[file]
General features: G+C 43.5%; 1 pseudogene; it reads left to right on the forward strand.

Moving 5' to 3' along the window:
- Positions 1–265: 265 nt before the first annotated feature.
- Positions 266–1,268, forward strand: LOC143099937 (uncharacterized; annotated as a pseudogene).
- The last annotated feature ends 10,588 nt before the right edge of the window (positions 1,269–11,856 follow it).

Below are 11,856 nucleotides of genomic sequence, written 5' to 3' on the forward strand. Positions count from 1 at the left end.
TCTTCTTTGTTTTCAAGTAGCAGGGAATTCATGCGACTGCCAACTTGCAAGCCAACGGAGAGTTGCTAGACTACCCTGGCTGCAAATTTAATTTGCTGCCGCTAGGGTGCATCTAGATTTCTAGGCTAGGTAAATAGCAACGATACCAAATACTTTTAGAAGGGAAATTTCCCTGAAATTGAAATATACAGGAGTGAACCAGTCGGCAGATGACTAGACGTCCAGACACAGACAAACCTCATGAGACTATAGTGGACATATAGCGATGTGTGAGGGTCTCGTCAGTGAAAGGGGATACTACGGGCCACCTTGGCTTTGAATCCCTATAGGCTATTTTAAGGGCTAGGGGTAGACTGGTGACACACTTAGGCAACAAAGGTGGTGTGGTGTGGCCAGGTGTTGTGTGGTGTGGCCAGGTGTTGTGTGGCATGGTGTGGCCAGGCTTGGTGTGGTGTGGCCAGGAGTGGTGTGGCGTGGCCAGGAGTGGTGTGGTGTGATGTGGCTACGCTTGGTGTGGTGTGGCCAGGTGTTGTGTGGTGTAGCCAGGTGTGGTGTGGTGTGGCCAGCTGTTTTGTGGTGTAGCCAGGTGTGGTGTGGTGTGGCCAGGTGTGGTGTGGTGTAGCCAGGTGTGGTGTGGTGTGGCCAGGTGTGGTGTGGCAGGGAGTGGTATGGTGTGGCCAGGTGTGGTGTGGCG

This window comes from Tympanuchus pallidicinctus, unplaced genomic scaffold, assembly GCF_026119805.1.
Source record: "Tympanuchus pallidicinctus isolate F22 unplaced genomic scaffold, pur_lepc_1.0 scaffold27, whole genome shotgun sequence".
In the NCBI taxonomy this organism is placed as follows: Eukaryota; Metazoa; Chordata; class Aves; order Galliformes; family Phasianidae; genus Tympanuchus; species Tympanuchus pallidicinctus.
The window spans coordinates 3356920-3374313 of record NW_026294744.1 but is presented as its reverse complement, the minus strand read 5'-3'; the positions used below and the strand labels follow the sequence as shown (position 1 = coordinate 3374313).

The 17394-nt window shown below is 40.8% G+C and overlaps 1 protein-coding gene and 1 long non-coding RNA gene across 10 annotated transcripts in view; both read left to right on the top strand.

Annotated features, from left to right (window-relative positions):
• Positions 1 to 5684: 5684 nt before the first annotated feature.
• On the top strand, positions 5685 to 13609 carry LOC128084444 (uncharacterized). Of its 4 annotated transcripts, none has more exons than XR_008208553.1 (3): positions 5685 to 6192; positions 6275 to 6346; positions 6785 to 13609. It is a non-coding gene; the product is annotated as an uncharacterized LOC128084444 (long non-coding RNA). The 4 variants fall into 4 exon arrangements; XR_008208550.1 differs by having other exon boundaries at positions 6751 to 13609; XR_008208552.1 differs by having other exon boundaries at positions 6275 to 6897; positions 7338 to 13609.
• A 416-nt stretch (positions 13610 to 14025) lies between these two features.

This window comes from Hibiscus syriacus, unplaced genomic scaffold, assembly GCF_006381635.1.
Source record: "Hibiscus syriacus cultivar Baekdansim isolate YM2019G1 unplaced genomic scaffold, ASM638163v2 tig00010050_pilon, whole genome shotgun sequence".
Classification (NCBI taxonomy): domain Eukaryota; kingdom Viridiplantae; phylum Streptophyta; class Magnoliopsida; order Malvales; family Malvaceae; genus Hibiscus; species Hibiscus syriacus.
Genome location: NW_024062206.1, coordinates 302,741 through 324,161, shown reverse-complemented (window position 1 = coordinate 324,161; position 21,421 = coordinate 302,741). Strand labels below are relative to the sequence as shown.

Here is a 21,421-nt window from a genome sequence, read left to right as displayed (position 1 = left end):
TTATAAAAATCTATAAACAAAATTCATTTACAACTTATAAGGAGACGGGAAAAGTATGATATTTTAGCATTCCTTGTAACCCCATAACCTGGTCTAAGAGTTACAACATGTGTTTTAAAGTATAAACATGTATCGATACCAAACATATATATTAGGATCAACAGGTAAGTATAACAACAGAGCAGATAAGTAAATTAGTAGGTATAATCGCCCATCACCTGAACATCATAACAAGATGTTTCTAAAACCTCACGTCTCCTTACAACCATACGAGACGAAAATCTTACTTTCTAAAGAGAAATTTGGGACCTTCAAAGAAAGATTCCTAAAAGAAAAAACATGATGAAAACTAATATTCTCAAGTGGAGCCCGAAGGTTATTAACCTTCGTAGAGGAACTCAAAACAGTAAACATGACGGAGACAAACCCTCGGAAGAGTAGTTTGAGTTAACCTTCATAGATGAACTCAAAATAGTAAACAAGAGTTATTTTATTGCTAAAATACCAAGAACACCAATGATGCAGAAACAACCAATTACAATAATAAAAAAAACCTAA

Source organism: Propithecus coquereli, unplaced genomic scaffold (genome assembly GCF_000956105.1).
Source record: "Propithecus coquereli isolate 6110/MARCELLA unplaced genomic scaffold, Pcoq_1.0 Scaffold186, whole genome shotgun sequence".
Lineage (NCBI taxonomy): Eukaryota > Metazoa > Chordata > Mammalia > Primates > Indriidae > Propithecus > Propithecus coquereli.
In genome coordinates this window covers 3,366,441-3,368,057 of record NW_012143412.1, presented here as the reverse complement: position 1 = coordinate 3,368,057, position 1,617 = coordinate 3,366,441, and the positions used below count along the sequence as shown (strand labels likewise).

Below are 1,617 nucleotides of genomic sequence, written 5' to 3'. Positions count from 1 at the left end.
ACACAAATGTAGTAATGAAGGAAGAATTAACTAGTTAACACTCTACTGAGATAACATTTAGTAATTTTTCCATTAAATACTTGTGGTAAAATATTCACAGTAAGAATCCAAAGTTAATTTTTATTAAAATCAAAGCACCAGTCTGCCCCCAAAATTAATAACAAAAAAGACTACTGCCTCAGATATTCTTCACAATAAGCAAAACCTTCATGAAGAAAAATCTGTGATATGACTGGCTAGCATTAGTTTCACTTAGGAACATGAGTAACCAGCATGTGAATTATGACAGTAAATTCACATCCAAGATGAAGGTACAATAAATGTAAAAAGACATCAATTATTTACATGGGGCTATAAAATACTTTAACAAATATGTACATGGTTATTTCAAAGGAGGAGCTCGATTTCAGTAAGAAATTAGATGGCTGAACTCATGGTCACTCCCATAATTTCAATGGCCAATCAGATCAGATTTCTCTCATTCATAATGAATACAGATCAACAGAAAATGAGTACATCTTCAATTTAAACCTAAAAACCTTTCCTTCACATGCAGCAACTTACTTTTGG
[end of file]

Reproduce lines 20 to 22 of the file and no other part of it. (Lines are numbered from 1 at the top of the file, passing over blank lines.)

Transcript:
Genome location: NW_024062206.1, coordinates 302,741 through 324,161, shown reverse-complemented (window position 1 = coordinate 324,161; position 21,421 = coordinate 302,741). Strand labels below are relative to the sequence as shown.

Here is a 21,421-nt window from a genome sequence, read left to right as displayed (position 1 = left end):
TTATAAAAATCTATAAACAAAATTCATTTACAACTTATAAGGAGACGGGAAAAGTATGATATTTTAGCATTCCTTGTAACCCCATAACCTGGTCTAAGAGTTACAACATGTGTTTTAAAGTATAAACATGTATCGATACCAAACATATATATTAGGATCAACAGGTAAGTATAACAACAGAGCAGATAAGTAAATTAGTAGGTATAATCGCCCATCACCTGAACATCATAACAAGATGTTTCTAAAACCTCACGTCTCCTTACAACCATACGAGACGAAAATCTTACTTTCTAAAGAGAAATTTGGGACCTTCAAAGAAAGATTCCTAAAAGAAAAAACATGATGAAAACTAATATTCTCAAGTGGAGCCCGAAGGTTATTAACCTTCGTAGAGGAACTCAAAACAGTAAACATGACGGAGACAAACCCTCGGAAGAGTAGTTTGAGTTAACCTTCATAGATGAACTCAAAATAGTAAACAAGAGTTATTTTATTGCTAAAATACCAAGAACACCAATGATGCAGAAACAACCAATTACAATAATAAAAAAAACCTAA